Vail, whose motto over the last few decades could well have been "Where rich kids come to get drunk and party," now wants to crack down on drinking and partying (although probably not on rich kids), at least for the Fourth of July and New Year's Eve. Last December 31, about 8,000 people gathered on Bridge Street in Vail Village, many of them young, rowdy and inebriated; during the festivities, several of the revelers were trampled and had to be sent to the hospital. So the resort is now trying to put a lid on raucous holiday behavior and has turned to other notorious party towns -- Boulder, Fort Lauderdale and Palm Springs -- for help.
After hearing from their counterparts in Florida and California, Vail officials asked their advertising and public-relations firm, CMI/Barnhart, which usually tries to lure people to the resort, to develop sixty-second radio spots that will instead keep people away from Vail next week -- or at least keep them out of trouble. The ads began airing this week on three Denver stations that target the 35-54 age group -- KOSI, the Hawk and KJCD -- in order to reach not the party crowd, but their parents.
"A message from the town of Vail," the ads begin. "Parents, please don't send your kids to Vail alone over the Fourth of July, even if they promise they will be on their best behavior." The town also mailed letters to people who own homes in Vail but live elsewhere in Colorado, asking them not to give their kids keys to the Vail condo unless they're planning to supervise. Vail Resorts sent e-mails to season-pass holders requesting much the same thing.
Vail's new motto? "Celebrate Independence Day without losing your own." Not exactly heartwarming, but then, Vail last New Year's Eve was anything but, according to Vail mayor Ludwig Kurtz, who witnessed the giant party firsthand. (Some video footage of the mayhem can be found on Vail's Web site, ci.vail.co.us.) "There is a level of expectation out there, and we are trying to get the word out that those expectations won't be met this year," he says. "It's a change, one that we feel is necessary to keep a level of safety and quality of life for everyone -- locals and guests."
The new rules go like this: Next Wednesday, during the Vail American Days celebration of the Fourth, only those 21 and older will be admitted into the four-block area that makes up Vail Village unless they are on their way to or from a residence there; a curfew for kids seventeen and under will be in effect throughout the town from 10:30 p.m. on July 4 through 5 a.m. on July 5; the Vail cops will be out in force, and anyone caught breaking the law will be arrested and jailed. "Kids and booze. It appears that the combination is the problem," says Kurtz, who followed Denver's post-Stanley Cup mayhem on TV. "This wasn't a difficult decision, but it was a sad decision. This wasn't something we arrived at lightly."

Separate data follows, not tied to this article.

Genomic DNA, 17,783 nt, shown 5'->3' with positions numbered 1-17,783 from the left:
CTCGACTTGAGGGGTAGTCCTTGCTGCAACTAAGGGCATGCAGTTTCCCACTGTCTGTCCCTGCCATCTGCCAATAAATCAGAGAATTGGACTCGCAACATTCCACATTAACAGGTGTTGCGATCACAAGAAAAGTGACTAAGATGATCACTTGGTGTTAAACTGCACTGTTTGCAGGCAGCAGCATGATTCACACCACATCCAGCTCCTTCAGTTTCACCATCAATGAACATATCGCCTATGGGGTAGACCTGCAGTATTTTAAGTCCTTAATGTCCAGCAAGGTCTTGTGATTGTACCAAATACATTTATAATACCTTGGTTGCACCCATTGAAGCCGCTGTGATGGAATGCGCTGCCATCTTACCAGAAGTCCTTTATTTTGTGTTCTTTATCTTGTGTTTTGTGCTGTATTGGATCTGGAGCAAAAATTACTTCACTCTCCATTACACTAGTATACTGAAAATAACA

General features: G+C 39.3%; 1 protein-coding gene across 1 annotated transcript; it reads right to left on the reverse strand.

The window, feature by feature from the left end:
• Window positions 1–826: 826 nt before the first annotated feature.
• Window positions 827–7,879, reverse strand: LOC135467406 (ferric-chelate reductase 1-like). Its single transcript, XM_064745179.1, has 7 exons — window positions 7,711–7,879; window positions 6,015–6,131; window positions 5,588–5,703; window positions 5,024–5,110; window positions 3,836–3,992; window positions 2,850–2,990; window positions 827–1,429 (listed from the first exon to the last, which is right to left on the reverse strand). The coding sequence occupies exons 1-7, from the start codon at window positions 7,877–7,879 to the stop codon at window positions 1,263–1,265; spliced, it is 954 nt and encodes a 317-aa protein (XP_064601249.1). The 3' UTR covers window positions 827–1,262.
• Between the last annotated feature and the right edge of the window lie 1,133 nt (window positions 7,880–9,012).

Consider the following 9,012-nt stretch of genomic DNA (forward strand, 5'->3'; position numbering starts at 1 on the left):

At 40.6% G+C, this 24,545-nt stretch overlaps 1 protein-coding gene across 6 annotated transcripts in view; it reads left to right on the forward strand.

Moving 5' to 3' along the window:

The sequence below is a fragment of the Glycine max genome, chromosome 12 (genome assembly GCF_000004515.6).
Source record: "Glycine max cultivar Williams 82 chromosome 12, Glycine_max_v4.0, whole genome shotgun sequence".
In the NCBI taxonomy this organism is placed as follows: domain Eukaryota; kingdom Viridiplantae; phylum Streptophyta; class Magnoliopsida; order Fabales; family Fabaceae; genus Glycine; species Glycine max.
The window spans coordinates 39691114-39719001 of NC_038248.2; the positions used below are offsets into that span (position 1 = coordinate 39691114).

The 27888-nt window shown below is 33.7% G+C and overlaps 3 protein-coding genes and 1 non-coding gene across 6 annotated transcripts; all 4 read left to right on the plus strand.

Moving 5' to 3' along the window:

Vail spokeswoman Suzanne Silverthorn recently came across an issue of the Vail Daily from the 1980s in which the same problem was discussed. "The folks who we are now targeting with these ads, the parents, were likely the very same people who experienced the fun on Bridge Street during those years," she says, laughing. "What's changed more than anything else is the volume of people. It's no longer a thousand or so -- it's elbow to elbow, shoulder to shoulder."
Spending money to discourage people from coming to Vail -- in this case, about $20,000 for the radio campaign, according to Silverthorn -- is quite a change for the town, which usually spends its money trying to do the opposite. "It's a real tricky line to walk," says Erika Olson of CMI/Barnhart, which also handles Vail's summer marketing campaign. "We're still trying to get people to come to Vail American Days, but to come and celebrate safely."
In other words, if you want to watch fireworks, come to Vail; if you want to riot, stay in Denver.
Talk to the animals: The Denver Zoo knows just what to do with its rowdies. They're tossed into a pit in front of the main entrance, where a giant underground parking lot is being built. Okay, maybe that's just what zoo officials would like to do with the protesters and animal-rights activists who've shown up at least three times since Hope the Elephant got loose June 10 and stampeded through the zoo. But it's just a coincidence that parking-lot construction has consumed the space the zoo once designated as its official protest area, according to zoo spokeswoman Angela Baier. "As many jokes as there are, that is no longer our main demonstration area," she says. "Right now it's on one of the medians in our parking lot."
And that spot is designated for more than just protests, she adds. In fact, most of the people who set up shop there are using the space for promotional purposes, to give away stuff or ask people to sign petitions of all sorts. "The Denver Zoo attracts such a large number of people that occasionally people want to hold rallies or give away sample products here," she explains. "But there are no solicitations, demonstrations or petition-signings by anybody allowed inside the zoo. We've even turned down causes that we believe in. That's why we have this area that we've designated for this."
And speaking of designations, the American Zoo and Aquarium Association, which accredits zoos and aquariums, is satisfied with the way the Denver Zoo handled itself in Hope's wake. "The day after the incident occurred, our accreditation division wrote a letter to [zoo president] Clayton Freiheit asking for a full accounting," says AZA spokeswoman Jane Ballentine. "We got a response within 48 hours, and we were satisfied that the situation was handled professionally and appropriately, and that the zoo has taken steps to make sure this won't happen again."
Nevertheless, she adds, a letter will go in the Denver Zoo's official file.
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